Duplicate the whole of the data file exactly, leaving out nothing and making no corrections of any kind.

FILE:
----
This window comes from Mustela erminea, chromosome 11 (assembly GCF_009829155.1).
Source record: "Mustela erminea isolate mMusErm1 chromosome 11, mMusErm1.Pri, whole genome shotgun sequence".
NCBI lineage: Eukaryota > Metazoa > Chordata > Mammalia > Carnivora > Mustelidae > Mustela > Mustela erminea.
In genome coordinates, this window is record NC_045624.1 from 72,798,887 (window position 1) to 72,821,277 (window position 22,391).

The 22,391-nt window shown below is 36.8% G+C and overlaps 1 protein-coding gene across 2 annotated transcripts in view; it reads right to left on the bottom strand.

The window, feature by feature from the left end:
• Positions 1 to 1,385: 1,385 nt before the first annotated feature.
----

This window comes from Mustela erminea, chromosome 11 (assembly GCF_009829155.1).
Source record: "Mustela erminea isolate mMusErm1 chromosome 11, mMusErm1.Pri, whole genome shotgun sequence".
NCBI lineage: Eukaryota > Metazoa > Chordata > Mammalia > Carnivora > Mustelidae > Mustela > Mustela erminea.
In genome coordinates, this window is record NC_045624.1 from 72,798,887 (window position 1) to 72,821,277 (window position 22,391).

The 22,391-nt window shown below is 36.8% G+C and overlaps 1 protein-coding gene across 2 annotated transcripts in view; it reads right to left on the bottom strand.

The window, feature by feature from the left end:
• Positions 1 to 1,385: 1,385 nt before the first annotated feature.